Nash’s interpretations of equilibrium: Solving the objections to Cournot
A Nash equilibrium can also be seen as a Cournot-Nash equilibrium, though this is debated because Cournot provided a specific application, not a general formulation. In my view, another of Nash’s fundamental contributions stands out when contrasting him to Cournot. Cournot treated economic decisions as optimization problems, but his stability analysis of duopoly led to endless discussions because players did not use the available information. Nash solves this with his rational interpretation: when players know the structure of the game, they can use the solution to predict the equilibrium. He thus introduces rational expectations. Nash additionally offers an adaptive interpretation: when players do not know the structure of the game, they can adjust their strategies to maximize payoffs. These adaptive expectations were anticipated by Cournot in his analysis of monopoly. In brief, Nash was not only extraordinary as a mathematician; his deep insights allow solving decades-long debates in economics.
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- Robert J. Leonard, 1992. "Reading Cournot, Reading Nash / or / The Emergence and Stabilization of the Nash equilibrium," Cahiers de recherche du Département des sciences économiques, UQAM 9214, Université du Québec à Montréal, Département des sciences économiques.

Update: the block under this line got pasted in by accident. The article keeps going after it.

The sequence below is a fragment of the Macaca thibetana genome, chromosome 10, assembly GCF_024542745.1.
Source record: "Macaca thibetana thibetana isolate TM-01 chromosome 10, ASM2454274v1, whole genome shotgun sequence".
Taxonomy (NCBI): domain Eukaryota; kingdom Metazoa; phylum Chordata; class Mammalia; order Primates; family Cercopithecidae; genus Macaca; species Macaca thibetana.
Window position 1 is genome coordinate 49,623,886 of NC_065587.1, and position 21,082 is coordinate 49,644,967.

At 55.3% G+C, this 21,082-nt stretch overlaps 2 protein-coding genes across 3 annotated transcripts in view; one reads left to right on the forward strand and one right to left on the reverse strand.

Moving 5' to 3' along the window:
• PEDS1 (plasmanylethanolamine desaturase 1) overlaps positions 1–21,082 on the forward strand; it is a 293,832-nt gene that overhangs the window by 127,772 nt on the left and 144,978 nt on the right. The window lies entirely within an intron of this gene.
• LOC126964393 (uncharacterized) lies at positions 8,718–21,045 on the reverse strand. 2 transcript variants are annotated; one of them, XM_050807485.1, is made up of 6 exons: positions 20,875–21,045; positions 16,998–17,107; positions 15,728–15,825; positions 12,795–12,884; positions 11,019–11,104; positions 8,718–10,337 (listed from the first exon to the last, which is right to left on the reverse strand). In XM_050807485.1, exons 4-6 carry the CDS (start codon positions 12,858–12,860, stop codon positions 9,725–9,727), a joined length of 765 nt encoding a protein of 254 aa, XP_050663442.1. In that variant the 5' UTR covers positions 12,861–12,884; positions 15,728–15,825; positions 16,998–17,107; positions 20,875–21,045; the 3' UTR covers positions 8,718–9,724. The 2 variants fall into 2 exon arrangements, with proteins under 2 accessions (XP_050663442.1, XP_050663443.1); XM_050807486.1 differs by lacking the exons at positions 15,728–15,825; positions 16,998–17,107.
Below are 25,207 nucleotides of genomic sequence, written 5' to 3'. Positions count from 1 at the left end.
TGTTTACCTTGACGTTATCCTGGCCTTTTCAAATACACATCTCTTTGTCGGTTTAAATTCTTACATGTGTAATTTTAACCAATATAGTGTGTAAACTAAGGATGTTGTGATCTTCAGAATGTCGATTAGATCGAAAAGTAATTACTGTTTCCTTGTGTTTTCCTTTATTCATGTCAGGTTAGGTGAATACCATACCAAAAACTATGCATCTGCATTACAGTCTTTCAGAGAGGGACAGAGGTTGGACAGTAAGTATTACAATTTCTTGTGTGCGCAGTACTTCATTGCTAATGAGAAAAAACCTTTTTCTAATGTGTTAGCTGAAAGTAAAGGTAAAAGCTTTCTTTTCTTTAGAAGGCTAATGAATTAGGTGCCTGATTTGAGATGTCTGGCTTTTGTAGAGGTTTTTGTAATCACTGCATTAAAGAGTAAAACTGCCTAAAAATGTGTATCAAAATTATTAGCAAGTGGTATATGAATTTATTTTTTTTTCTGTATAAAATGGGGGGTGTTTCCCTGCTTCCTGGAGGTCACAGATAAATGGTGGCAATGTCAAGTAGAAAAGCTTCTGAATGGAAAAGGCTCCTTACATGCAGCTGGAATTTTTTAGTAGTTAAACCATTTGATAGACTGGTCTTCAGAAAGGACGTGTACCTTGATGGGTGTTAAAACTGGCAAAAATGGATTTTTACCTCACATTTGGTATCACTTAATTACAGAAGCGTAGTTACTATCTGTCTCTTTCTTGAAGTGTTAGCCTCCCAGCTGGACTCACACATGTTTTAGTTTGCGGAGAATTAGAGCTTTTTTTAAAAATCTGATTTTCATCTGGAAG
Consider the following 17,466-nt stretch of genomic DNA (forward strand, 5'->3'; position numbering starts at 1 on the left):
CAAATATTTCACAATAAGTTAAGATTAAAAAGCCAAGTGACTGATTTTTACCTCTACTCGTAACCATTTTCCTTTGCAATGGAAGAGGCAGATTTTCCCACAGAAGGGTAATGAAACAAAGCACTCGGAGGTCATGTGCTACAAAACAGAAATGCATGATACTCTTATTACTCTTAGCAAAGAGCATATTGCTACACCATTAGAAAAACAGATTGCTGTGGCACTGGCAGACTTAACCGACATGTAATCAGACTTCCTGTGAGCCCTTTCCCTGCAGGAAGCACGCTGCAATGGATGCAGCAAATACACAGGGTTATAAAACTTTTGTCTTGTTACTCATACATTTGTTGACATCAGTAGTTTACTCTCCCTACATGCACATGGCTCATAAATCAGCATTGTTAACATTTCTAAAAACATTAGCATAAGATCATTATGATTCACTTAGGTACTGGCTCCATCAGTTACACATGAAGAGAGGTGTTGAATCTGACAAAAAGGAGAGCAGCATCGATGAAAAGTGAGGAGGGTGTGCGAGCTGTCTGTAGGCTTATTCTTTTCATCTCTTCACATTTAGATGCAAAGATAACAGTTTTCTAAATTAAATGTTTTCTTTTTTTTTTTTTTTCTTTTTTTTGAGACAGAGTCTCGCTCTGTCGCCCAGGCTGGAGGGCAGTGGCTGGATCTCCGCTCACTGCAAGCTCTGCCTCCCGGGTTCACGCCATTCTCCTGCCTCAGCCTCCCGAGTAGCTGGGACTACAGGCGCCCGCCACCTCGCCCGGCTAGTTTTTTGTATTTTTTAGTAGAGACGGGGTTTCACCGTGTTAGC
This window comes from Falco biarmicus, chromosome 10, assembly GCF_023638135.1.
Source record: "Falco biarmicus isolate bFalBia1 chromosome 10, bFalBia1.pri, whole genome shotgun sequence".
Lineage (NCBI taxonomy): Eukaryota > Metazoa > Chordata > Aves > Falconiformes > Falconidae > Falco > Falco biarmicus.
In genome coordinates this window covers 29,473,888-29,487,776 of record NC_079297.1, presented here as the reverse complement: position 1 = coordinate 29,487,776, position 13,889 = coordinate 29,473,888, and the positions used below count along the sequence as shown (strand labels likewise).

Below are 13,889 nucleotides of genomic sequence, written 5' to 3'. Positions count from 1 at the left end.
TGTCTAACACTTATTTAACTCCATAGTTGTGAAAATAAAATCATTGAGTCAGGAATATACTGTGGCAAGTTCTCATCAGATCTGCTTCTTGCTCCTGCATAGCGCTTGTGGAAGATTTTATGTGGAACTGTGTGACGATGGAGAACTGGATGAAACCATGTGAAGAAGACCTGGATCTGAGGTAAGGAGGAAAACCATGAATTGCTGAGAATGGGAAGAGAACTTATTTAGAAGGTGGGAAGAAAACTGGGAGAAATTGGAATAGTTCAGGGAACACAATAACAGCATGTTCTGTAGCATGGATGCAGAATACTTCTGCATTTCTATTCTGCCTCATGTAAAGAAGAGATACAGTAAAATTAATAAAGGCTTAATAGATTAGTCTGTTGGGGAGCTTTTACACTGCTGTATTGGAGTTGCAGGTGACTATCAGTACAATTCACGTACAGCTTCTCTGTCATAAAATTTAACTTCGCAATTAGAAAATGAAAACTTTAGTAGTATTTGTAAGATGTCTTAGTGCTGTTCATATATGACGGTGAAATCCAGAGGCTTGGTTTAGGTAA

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- Till Düppe & E. Roy Weintraub, 2014. "Finding Equilibrium: Arrow, Debreu, McKenzie and the Problem of Scientific Credit," Economics Books, Princeton University Press, edition 1, number 10206.
- Nicola Giocoli, 2003. "Modeling Rational Agents," Books, Edward Elgar Publishing, number 2585, June.
- Nash, John, 1950. "The Bargaining Problem," Econometrica, Econometric Society, vol. 18(2), pages 155-162, April.
- Martin Shubik, 1952. "Information, Theories of Competition, and the Theory of Games," Journal of Political Economy, University of Chicago Press, vol. 60, pages 145.
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- Leonard, Robert J, 1994. "Reading Cournot, Reading Nash: The Creation and Stabilisation of the Nash Equilibrium," Economic Journal, Royal Economic Society, vol. 104(424), pages 492-511, May.
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